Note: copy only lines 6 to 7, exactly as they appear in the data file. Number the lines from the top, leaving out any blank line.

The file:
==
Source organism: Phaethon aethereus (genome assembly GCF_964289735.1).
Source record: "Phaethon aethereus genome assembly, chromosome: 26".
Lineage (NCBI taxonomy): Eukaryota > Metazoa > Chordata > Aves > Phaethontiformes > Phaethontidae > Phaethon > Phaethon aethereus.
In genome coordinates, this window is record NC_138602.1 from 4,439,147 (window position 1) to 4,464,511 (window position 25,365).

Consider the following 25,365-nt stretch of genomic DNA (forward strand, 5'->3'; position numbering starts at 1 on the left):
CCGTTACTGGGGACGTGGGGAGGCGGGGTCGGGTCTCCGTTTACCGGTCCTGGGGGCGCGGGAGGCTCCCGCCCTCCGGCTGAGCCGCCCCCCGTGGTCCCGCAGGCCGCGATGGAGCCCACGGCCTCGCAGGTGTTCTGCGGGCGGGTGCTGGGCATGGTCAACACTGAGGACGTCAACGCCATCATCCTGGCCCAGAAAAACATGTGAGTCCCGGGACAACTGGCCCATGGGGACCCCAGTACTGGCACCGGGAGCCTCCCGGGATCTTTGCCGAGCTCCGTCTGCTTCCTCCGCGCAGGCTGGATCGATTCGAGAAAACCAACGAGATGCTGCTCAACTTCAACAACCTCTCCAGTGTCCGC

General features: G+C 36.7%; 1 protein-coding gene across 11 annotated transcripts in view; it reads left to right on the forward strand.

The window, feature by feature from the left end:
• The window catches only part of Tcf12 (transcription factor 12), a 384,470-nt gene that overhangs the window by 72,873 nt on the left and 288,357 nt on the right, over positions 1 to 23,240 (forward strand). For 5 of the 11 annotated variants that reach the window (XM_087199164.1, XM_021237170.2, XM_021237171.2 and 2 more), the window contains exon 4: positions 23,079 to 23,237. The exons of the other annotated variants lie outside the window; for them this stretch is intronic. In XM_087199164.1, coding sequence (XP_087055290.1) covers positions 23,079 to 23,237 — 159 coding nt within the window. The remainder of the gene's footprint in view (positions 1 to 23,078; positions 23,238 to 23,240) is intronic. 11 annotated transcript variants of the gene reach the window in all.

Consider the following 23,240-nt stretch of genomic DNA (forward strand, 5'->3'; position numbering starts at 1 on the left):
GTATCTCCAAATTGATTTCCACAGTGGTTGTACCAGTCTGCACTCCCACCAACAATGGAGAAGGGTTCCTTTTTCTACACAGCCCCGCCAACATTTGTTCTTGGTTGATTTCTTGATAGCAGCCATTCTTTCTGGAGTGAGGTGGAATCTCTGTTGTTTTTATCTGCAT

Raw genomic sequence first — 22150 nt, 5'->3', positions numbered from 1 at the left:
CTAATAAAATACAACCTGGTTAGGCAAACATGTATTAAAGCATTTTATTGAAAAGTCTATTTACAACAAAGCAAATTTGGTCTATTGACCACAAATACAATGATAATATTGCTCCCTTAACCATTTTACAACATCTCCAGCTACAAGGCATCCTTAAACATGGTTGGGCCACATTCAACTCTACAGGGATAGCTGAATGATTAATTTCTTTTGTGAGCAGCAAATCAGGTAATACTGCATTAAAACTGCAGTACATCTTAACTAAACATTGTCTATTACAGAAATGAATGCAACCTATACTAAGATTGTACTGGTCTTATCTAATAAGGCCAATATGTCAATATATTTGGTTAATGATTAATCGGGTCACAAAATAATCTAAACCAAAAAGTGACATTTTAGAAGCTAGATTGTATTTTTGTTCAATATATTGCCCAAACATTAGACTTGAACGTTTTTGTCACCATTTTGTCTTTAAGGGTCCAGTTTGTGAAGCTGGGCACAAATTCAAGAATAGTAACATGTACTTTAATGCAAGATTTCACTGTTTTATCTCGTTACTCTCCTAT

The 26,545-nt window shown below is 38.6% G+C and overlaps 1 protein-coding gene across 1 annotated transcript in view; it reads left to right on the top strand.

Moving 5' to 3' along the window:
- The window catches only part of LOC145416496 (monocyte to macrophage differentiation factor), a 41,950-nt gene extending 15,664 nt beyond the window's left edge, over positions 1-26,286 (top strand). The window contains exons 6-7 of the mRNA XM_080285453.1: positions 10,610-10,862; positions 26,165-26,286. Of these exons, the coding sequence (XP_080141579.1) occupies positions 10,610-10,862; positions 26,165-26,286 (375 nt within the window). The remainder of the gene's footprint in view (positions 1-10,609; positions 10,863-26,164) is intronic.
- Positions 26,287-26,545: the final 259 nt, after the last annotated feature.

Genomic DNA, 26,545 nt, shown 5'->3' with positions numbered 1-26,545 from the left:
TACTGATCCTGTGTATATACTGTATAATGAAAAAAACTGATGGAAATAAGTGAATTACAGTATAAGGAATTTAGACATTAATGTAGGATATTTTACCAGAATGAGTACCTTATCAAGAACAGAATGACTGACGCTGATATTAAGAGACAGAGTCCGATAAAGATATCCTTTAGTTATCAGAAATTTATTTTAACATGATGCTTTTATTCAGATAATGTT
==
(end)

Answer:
CCGTTACTGGGGACGTGGGGAGGCGGGGTCGGGTCTCCGTTTACCGGTCCTGGGGGCGCGGGAGGCTCCCGCCCTCCGGCTGAGCCGCCCCCCGTGGTCCCGCAGGCCGCGATGGAGCCCACGGCCTCGCAGGTGTTCTGCGGGCGGGTGCTGGGCATGGTCAACACTGAGGACGTCAACGCCATCATCCTGGCCCAGAAAAACATGTGAGTCCCGGGACAACTGGCCCATGGGGACCCCAGTACTGGCACCGGGAGCCTCCCGGGATCTTTGCCGAGCTCCGTCTGCTTCCTCCGCGCAGGCTGGATCGATTCGAGAAAACCAACGAGATGCTGCTCAACTTCAACAACCTCTCCAGTGTCCGC

General features: G+C 36.7%; 1 protein-coding gene across 11 annotated transcripts in view; it reads left to right on the forward strand.